This has a new and interesting way of introducing traditional nursery rhymes.  A variety of nursery rhyme characters write to mother goose to see if she can help with problems that happen to them every day.  Little Miss Muffet for example asks how she can stop a spider appearing when she eats her curds and whey.  Each letter has a flap with the appropriate nursery rhyme on the reverse and a picture flap page opposite  illustrated with the problem and solution.

Within a few weeks my 2-year-old has learned all the nursery rhymes and has even taken to singing and recording them into a microphone (but that’s another story).

The book is a decent size so would be good for group reading in a nursery or pre-school.

Sir Ken Robinson animation

 

I first came across Sir Ken Robinson when a colleague used his TED talk to illustrate the importance of creativity and critical thinking in the Early Years Foundation Stage.  This animation brilliantly outlines his arguments for a new type of schooling that moves away from academic achievement and looks towards those skills that will be most useful in the 21st century.

www.sirkenrobinson.com

Educational Toys and Books

I have fond memories of my young childhood, in particular of spending time playing and reading with my mum.    One of our favourite shared activities was spending hours with a set of ‘three four five basic learning books’.  These were song and rhyme books with accompanying records (we called them paper records because they were thin and floppy).  We used to play the records, read the books and sing along, play the games or learn the actions together.

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The books were designed to encourage learning through play at home and each book has a forward that outlines how to use the songs and rhymes and the benefits that doing so will bring.  The forwards discuss the importance of rhyme and song are in preparing children to learn to read .The text is uncluttered ,each book containing around 10 songs, 1 on each page and the illustrations are simple but eye-catching. The impression  created by the author Iris Grender, a mother and nursery teacher, is that the main focus of the books is to promote the foundations of literacy through play and not to make bold claims about promoting intelligence.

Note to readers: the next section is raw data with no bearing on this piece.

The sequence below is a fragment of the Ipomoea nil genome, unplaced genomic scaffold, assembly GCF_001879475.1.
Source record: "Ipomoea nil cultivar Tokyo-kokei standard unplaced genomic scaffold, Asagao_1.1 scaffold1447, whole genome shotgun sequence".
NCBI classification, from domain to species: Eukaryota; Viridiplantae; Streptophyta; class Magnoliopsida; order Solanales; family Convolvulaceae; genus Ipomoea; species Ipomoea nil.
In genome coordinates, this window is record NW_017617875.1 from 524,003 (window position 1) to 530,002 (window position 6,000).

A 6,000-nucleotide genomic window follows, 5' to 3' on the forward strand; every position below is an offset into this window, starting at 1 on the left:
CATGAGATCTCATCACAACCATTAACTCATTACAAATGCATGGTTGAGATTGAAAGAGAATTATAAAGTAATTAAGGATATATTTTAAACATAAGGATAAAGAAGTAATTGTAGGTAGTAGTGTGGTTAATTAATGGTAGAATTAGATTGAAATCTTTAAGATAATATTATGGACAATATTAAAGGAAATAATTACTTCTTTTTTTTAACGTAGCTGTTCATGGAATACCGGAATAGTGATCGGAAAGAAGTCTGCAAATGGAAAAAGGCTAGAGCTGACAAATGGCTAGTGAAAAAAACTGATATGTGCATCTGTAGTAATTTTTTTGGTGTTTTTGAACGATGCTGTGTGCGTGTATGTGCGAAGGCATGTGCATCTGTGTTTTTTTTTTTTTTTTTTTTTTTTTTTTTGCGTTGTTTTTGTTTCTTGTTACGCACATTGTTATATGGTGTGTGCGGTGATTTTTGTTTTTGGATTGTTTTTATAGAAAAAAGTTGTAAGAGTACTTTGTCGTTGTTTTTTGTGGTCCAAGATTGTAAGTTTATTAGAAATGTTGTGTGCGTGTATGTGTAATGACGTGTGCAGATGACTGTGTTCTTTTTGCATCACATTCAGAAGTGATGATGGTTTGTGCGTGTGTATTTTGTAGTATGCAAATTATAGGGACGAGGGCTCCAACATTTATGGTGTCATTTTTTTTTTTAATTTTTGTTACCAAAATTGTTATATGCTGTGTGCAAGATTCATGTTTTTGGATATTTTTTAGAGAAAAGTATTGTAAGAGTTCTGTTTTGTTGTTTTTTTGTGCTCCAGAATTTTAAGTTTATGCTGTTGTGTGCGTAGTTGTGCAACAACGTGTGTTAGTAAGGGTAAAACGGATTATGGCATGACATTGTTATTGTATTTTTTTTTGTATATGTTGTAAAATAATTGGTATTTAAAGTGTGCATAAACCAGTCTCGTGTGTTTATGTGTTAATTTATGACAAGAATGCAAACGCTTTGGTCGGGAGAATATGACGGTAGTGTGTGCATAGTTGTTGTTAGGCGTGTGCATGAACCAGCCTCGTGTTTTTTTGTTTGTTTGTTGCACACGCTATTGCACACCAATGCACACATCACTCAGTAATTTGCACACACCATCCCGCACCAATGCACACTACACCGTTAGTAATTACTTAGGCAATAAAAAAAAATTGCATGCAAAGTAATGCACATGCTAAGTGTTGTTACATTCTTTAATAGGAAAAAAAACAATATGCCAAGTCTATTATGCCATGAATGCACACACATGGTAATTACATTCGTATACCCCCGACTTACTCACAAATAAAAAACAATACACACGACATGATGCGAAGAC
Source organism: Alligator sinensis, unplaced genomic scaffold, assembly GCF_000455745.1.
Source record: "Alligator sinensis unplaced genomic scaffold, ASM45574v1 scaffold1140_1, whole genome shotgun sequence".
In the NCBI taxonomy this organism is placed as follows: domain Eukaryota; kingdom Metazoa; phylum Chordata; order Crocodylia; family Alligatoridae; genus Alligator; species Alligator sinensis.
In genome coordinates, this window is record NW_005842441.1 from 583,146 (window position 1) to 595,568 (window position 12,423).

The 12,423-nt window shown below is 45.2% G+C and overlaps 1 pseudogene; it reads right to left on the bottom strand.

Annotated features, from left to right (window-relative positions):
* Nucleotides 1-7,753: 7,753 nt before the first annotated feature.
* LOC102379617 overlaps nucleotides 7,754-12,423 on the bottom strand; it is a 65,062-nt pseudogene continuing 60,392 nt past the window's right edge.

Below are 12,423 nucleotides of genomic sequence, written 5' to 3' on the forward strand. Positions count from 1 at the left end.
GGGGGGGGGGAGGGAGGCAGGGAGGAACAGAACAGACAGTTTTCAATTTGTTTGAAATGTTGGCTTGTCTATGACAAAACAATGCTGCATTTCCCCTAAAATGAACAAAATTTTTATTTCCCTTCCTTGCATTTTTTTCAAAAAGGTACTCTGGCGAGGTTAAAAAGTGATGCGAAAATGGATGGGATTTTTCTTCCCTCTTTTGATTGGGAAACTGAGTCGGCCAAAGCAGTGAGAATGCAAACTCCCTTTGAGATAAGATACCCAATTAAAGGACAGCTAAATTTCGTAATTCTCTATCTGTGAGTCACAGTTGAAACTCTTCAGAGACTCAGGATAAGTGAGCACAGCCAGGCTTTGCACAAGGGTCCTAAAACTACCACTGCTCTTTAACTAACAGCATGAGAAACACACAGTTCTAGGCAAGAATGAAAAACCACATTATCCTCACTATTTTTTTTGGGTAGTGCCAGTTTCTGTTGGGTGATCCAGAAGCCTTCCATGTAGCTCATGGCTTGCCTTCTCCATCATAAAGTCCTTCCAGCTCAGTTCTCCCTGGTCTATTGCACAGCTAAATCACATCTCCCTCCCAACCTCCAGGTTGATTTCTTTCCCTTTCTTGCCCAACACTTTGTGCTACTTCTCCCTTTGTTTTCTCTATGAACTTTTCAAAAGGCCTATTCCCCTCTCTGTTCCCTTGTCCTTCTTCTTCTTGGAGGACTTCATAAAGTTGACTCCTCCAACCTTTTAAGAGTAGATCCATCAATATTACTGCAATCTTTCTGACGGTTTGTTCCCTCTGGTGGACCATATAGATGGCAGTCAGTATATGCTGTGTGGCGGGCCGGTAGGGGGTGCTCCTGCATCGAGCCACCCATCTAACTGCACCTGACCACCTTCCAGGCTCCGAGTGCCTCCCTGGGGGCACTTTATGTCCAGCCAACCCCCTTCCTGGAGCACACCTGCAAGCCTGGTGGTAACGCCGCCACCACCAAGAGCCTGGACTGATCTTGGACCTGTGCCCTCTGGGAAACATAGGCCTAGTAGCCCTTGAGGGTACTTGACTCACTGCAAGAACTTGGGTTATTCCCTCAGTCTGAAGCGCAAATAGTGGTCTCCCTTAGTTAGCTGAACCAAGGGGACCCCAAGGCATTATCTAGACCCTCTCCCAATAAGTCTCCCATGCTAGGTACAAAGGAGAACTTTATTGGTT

This is a far cry from so called educational toys today, most of which are electronic , expensive and limited in what they do.  The key difference however is that toys, books and cd’s today do not encourage interaction between parent and child but are perceived as a magic formula to make a child intelligent.  In my experience children quickly tire of such things once they have mastered what they can do and move on to the next thing.

My children (aged 6 and 2) now have the above set of books and love them.  I can still remember the tunes to the songs even without the records (as we no longer have anything to play them on).  As always it is the inexpensive simple things that stand the test of time. 

Play, Early Education and more…